blackand whiteI was never a bottle-of-vodka-at-7am type of boozer. I loved alcohol and, as I transformed from a child to a teenager, I never imagined I wouldn’t become a drinker. And I got started early, aged just thirteen. But I (almost) always managed to restrict my consumption to within the realms of social drinking, regular UK-style binge drinking – ‘fun’ drinking. Of course, there were always the exceptions, and, particularly during the last five years of my boozing life, I occasionally veered into the dark world of lone, secret drinking, and seeking a certain level of self-medication via the wine I was buying increasingly more of.

But the metaphorical wheels never fell off spectacularly. I didn’t lose my job, or invite the attention of the social services due to alcohol-related child neglect. I didn’t even look especially booze ravaged, other than on the odd mornings after very heavy, late night drinking sessions.

In fact, right up until I ended up in A&E one morning as a result of passing out after consuming three bottles of wine, I mostly managed to convince myself that the odd negative consequence of my wine habit was just part and parcel of life as a drinker. Blackouts? Didn’t everyone suffer alcohol-induced amnesia once in a while? Snogging someone who I didn’t really like (never mind be attracted to)? It was merely evidence of my rock n roll approach to life. Wiping out yet another weekend due to a debilitating hangover? Ditto the rock n roll lifestyle – I was living life in the fast lane and enjoying myself. Wasn’t I?

The truth was that there were many bad consequences of my habit but I was so accustomed to them because of the longevity of my alcohol dependency that I failed to recognise them as being the direct outcome of drinking: my snappy, uneven mood that manifested itself in me being an inpatient and unpredictable mum; the deeply entrenched feelings of self-loathing that arose each and every time I engaged in regrettable behaviour when under the influence, and lingered beyond; the fact that I struggled just to make it through the morning at work without my hangovers being noticed, ultimately meaning I never strived to excel in the workplace; the endless small change that dripped into the tills at Tesco in exchange for the odd bottle of wine and the accompanying packet of fags, amounting to somewhere in the region of £300-£400 per month; the frequent panic attacks that often rendered me struggling to breathe and terrified that I was having a heart attack. I accepted all of these as life just being the way it was, the hand I’d been dealt.

The thing is that as soon as a few months of sobriety had passed, all of the above were relegated to my history, and I quickly acknowledged that life wasn’t like that for a person who doesn’t touch alcohol. But as a drinker, I was so immersed in the world of hangovers and boozing and planning to drink, that I couldn’t see the wood for the trees. Or, more accurately, I couldn’t see the clear downsides of excessive drinking from the alcoholic fog that I was permanently inhabiting.

If the outcomes of alcohol misuse are not catastrophic, this does not mean that life cannot be immeasurably improved upon by becoming a non-drinker. I will be eternally grateful that I tried my hand at not drinking; it turned out to be the best decision I have ever made.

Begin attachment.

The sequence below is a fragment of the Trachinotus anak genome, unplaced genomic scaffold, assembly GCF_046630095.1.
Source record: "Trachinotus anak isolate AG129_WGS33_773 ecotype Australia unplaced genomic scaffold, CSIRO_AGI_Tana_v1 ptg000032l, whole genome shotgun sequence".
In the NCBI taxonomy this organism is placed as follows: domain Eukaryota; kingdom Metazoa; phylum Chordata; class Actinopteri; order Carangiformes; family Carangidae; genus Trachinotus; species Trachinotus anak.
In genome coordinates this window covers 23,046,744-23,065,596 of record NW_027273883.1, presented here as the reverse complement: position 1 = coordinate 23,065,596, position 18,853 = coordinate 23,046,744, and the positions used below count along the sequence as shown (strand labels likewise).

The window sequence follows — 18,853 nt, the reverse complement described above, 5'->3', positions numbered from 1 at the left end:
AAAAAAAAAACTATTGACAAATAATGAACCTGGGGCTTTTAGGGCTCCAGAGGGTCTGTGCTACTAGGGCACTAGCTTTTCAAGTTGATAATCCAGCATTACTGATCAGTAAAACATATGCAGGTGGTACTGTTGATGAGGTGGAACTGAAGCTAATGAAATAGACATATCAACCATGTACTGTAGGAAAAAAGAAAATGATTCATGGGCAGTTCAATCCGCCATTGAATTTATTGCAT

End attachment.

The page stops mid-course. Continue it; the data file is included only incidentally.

FOUR Years of Life as a Soberista

Me at the start of a very boozy night - which ended badly as ever.

In April 2011 I awoke one morning in a hospital bed, my clothes plastered in my own cold, congealed vomit. It was an earth-shatteringly terrible moment in my life but one that led me finally to understand that the game was up – I could no longer fight the fight with my long-standing love, alcohol. I have never touched booze since that night, and I’ve come a very long way in almost all aspects of my life as a result.

Fortunate, and I never forget it. I am a lucky bugger. I woke up to the fact that alcohol was at the root of pretty much all the shit in my life. And when I was only thirty-five. I thank my lucky stars almost every day that I saw the writing on the wall and that I read it, understood it with such profound clarity that I was able to indisputably quit drinking for good. Things could have stayed as they were and I may not have ever come to recognise alcohol for what it actually is – a potentially lethal substance that draws you in repeatedly with promises that this time will be different, this time you will be able to moderate how much of the stuff you drink. I was very fortunate to see all of this. I’m very fortunate to still be here.

Over it. It took a while, and many, many books about stopping drinking (thanks Jason Vale, again), and days and weeks of soul-searching, and hundreds of miles of running, and hours and hours of meditation, and untold glorious moments of appreciation for the small stuff, and the love of friends and family, and the interaction with the fabulous people of Soberistas – but eventually, I got over it. I got over booze. I stopped fretting that my life would be dull without it. I stopped missing it when I went out. I stopped not cooking pasta because I couldn’t eat it without craving a large glass of red. I stopped staying in the house at night because I couldn’t face socialising without being off my head on drink. I got over my dependency. My life moved on.